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Wadebridge Bridge

A Grade II* Listed Building in Wadebridge, Cornwall

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Coordinates

Latitude: 50.5174 / 50°31'2"N

Longitude: -4.8348 / 4°50'5"W

OS Eastings: 199131

OS Northings: 72464

OS Grid: SW991724

Mapcode National: GBR ZT.9KBF

Mapcode Global: FRA 07RP.J8Q

Entry Name: Wadebridge Bridge

Listing Date: 6 June 1969

Grade: II*

Source: Historic England

Source ID: 1142975

English Heritage Legacy ID: 67879

Location: Wadebridge, Cornwall, PL27

County: Cornwall

Civil Parish: Wadebridge

Built-Up Area: Wadebridge

Traditional County: Cornwall

Lieutenancy Area (Ceremonial County): Cornwall

Church of England Parish: St Breoke

Church of England Diocese: Truro

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Wadebridge

Listing Text

WADEBRIDGE WADEBRIDGE
SW 9872-9972
9/253 Wadebridge Bridge
6.6.69

GV II*


Road bridge over River Camel. Circa 1468, financed by Thomas Lovybound vicar of
Egloshayle. Widened in 1847 and again in 1963, the consultant engineers Posford,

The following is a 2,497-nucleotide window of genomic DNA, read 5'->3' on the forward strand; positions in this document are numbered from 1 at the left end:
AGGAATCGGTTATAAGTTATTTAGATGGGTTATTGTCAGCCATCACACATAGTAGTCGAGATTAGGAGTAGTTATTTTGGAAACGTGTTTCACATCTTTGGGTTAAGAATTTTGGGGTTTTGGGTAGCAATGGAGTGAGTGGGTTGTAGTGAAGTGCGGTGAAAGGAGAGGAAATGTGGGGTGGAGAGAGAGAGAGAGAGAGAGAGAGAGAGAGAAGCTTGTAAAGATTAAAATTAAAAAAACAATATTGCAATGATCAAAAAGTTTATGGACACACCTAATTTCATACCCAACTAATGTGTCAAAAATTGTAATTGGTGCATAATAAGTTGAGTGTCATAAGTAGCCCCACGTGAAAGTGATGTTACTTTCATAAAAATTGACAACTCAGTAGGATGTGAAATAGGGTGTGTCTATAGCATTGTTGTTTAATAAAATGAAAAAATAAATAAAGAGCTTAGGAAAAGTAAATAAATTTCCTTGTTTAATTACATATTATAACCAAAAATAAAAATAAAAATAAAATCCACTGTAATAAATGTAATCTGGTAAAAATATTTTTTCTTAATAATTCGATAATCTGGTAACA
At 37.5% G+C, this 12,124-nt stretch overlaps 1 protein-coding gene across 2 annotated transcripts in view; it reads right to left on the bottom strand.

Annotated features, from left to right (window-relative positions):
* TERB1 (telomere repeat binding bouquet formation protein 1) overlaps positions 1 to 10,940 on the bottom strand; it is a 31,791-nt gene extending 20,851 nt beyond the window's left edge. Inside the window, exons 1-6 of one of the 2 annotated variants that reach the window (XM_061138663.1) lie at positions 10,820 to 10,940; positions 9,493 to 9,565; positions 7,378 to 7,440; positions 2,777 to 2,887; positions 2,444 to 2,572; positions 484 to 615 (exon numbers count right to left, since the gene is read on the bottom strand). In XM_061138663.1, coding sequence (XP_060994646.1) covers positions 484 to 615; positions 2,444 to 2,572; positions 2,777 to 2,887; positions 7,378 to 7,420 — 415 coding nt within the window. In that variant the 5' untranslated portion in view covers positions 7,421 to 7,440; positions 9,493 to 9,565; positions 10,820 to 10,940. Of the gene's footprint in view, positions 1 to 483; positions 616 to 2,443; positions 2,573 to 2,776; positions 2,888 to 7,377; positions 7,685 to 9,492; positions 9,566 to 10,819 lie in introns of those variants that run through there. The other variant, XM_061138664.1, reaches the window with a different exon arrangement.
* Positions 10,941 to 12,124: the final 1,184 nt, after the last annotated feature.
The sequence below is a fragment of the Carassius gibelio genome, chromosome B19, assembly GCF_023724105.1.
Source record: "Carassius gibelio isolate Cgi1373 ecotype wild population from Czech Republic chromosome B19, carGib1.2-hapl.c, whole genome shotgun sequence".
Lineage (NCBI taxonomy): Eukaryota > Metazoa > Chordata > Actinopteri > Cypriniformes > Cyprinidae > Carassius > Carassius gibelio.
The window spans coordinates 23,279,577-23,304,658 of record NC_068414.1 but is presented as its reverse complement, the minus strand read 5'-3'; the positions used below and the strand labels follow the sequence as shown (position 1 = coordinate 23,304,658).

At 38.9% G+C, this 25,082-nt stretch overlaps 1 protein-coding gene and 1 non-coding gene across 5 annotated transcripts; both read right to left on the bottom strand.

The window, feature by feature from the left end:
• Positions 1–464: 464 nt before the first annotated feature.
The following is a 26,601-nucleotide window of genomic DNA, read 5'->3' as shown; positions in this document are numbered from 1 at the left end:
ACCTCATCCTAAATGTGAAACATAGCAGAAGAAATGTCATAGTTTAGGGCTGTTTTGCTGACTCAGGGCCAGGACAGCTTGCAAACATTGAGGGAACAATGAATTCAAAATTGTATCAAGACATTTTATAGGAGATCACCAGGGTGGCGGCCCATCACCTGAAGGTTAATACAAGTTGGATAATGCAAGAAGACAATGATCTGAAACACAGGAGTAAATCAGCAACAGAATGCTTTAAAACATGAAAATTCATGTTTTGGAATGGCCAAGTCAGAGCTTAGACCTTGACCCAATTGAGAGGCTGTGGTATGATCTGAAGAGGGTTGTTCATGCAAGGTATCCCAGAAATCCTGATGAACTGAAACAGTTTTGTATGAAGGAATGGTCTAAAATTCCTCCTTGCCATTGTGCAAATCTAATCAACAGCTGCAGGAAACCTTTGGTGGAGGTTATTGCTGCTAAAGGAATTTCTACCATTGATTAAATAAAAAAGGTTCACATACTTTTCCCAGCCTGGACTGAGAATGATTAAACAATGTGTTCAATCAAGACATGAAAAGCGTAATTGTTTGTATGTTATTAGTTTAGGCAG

Parry and Partners.
Local stone rubble. Granite dressings used in the alterations of 1847 and 1963.
The bridge, 320 feet long, originally had 17 arches, 12 of which visibly survive; the
end arches having been built up and were used as cellars. The original pointed
arches are 18 feet 6 inches wide and rise some 9 feet from the springing point. The
piers are 12 feet wide with deep cutwaters between each arch, rising to form refuges
in the parapets. In 1847 granite segmental arches were inserted across the cutwaters
to widen the carriageway by 3 feet on either side, thereby diminishing the depth of
the cutwaters. In 1963 the bridge was widened on the south east side, almost
doubling the original width of the bridge. The design of the granite segmental
arches of the 1847 widening was copied using rusticated granite blocks with cutwaters
repeated, rising to form refuges.
The bridge was mentioned by William of Worcester in his visit of 1478 and a detailed
account is given by Leland (1538). The bridge originally connected 2 chapels on
either side of the river, one dedicated to St Michael and the other known as King's
Chapel, both of which have been demolished.
Local legend states that Lovybound, patron of the bridge, was unsure how to build
foundations on a river bed; however, after a dream about sheep shearing he set bales
of wool on the river bed, which in time swole up and bound the shifting mud, thereby
allowing secure foundations to be laid.
Henderson, C and Coates, H Old Cornish Bridges and Streams, 1928, reprinted 1972
Polsue, J Lake's Parochial History of the County of Cornwall, 1872 reprinted 1974
Country Life 7 Jan 1965


Listing NGR: SW9913172464

This text is from the original listing, and may not necessarily reflect the current setting of the building.

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